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What is a Microphone Array? – For a Myriad of Uses!

Did you know that microphones are not just used for entertainment purposes? Most people would picture a large stage with performers on it, whenever they talk about microphones. But in reality, these devices are much more versatile than you think. Want to know more about its uses? Then you need to learn what is a Microphone Array!

In my opinion, today’s subject is really straightforward and easy to understand. However, at the same time, I feel that this topic is rarely discussed in-depth, even among audio professionals (just my opinion). Hence, we are going to learn about the various functions of the microphone array and how they benefit various audio related projects!

Microphone Array – A Complex System?

In principle, any number of microphones that are designed to operate in tandem, is called a microphone array. There are many applications in the world of audio engineering, that utilizes this recording concept. A microphone array is usually is made up of omnidirectional microphones, unidirectional microphones, or a mix of both types.

Neumann U87

The Neumann U87, a popular microphone that can be used as an omnidirectional mic / Photo by Will Fisher / CC BY-SA 2.0

In many cases, these microphones will then be positioned along the perimeter of a space, and connected to a computer (with a running software) that analyzes the recording and interprets it into coherent information. There are also situations where arrays are designed to include a number of microphones that are arranged to be very close together.

Since there is a fixed physical relationship in space between the different types of microphones within the array system, one or more “virtual” microphones can thus be created by having every one of the signals from each individual microphone array element to be processed simultaneously by a DSP (digital signal processor).

AKG C451B

The AKG C451B, a well known microphone with a unidirectional polar pattern / Photo by Harumphy at en.wikipedia / CC BY-SA 3.0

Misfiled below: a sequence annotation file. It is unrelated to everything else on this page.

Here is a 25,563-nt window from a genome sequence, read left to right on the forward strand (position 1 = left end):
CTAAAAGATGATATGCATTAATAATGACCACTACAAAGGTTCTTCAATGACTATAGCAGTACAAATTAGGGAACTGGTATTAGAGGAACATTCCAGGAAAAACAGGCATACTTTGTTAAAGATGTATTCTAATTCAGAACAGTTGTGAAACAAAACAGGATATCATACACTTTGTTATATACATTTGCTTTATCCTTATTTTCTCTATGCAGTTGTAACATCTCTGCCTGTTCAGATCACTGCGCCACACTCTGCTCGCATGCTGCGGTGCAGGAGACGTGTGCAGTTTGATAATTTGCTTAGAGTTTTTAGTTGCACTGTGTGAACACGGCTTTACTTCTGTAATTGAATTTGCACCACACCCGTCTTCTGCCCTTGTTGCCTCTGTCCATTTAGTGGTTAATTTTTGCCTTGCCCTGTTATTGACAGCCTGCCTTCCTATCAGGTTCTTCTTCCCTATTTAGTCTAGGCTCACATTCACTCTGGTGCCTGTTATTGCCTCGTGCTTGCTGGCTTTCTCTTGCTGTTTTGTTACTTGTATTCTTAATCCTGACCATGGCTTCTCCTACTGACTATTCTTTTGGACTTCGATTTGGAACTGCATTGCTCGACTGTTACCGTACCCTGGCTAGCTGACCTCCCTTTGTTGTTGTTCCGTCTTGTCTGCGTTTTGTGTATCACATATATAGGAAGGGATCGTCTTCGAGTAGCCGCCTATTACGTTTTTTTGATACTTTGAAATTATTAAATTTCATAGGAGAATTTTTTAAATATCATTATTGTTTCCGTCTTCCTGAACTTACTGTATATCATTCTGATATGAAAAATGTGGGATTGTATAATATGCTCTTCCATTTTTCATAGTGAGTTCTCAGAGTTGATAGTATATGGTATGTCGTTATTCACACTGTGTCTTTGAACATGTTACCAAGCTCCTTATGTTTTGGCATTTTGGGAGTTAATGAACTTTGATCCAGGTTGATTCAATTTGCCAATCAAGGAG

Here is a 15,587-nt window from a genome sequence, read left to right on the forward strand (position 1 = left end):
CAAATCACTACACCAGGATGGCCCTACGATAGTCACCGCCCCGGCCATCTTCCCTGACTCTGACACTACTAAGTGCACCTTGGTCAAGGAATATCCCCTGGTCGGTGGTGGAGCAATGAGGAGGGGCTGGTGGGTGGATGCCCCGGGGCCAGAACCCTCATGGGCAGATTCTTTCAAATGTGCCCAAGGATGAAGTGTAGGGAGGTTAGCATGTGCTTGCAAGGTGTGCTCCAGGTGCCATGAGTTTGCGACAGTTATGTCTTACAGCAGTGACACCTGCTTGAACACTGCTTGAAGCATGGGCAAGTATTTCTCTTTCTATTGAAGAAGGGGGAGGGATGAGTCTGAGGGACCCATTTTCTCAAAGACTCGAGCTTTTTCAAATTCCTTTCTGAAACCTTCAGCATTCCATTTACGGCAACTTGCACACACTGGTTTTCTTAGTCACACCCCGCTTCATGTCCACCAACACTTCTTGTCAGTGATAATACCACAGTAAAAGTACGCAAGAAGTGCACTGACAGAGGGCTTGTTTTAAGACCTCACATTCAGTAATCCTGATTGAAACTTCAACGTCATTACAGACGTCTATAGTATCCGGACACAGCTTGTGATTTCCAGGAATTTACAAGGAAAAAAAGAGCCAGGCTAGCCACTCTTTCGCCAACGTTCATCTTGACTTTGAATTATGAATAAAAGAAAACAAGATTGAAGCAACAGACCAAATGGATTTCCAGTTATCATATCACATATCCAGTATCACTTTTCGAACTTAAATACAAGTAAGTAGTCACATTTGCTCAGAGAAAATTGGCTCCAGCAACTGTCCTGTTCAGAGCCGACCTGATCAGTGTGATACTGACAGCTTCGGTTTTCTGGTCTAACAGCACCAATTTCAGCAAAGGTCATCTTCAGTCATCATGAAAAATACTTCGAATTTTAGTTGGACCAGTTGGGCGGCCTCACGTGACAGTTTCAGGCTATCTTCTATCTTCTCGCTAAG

By using the different software algorithms available, it is possible to create virtual microphones with extremely complex virtual polar patterns. Some software even has the capability to allow attenuation of the individual lobes of the polar patterns of all the virtual microphones, in order to focus on, or to reject specific sounds coming from a particular source.

Design Considerations

It is important to take note that in such applications, the algorithms that are used to calculate the source level and location, will produce varying levels of accuracy. Hence, careful considerations should be practised when deciding how the individual lobes of the virtual microphones will be shaped.

Omnidirectional Polar Pattern

A diagram showing an omnidirectional polar pattern / Photo by Galak76 / CC BY-SA 3.0

Furthermore, if the array consists of only omnidirectional microphones (which captures sound from all directions), then the audio signals from the mics will contain information on sounds coming from all directions. These signals will often be routed to multiple channels, and can then be processed in order to allow the selection of a sound signal coming from any given direction.

Various Applications

A microphone array is used in many applications within the professional audio industry. Here are some of them:

  • Systems for extracting voice input from ambient noise (notably telephones, speech recognition systems, hearing aids)
  • Surround sound and related technologies
  • Binaural recording
  • Acoustic source localization (locating objects by sound), e.g., military use to locate the source(s) of artillery fire, aircraft location, and tracking
  • High fidelity original recordings
  • Environmental Noise Monitoring

The largest microphone array in the world (until August 21st 2014), consisting of 1020 microphones, was built by researchers at the MIT Computer Science and Artificial Intelligence Laboratory. Shortly after, Sorama (a Netherlands-based sound engineering firm), broke the record in the same month, by building an array consisting of 4096 microphones.

A very well known example of the use of a microphone array in professional sound recording, is the Soundfield microphone system. This system is not only very versatile and powerful, but is also portable, which makes it ideal for outdoor recordings.

This is all the information I have for you guys today. Have you seen any microphone arrays being used in public areas before?

Let me know your thoughts down below, and share this article with your friends!

Farhan

When I'm not rocking out to great music, I'd prefer to be sleeping on a field on a windy day =)

2 Comments

  1. Aw I loved this article. I’m really into music, listening as well as playing, and just recently bought a mike for my go – pro to catch better audio on it. There seems to be an improvement for sure. What sparked my interest about this one in the article is the ability to pick up on ambient noise, which I could see as a big plus.

    • Hey JP!

      GoPro is becoming more popular with many recording enthusiasts these days. I might just get one soon, to use during my travels. Its good to know that you have experience using one with an on-board microphone. Would be great to know how the quality is like!

      Thanks for dropping by, and do keep in touch!

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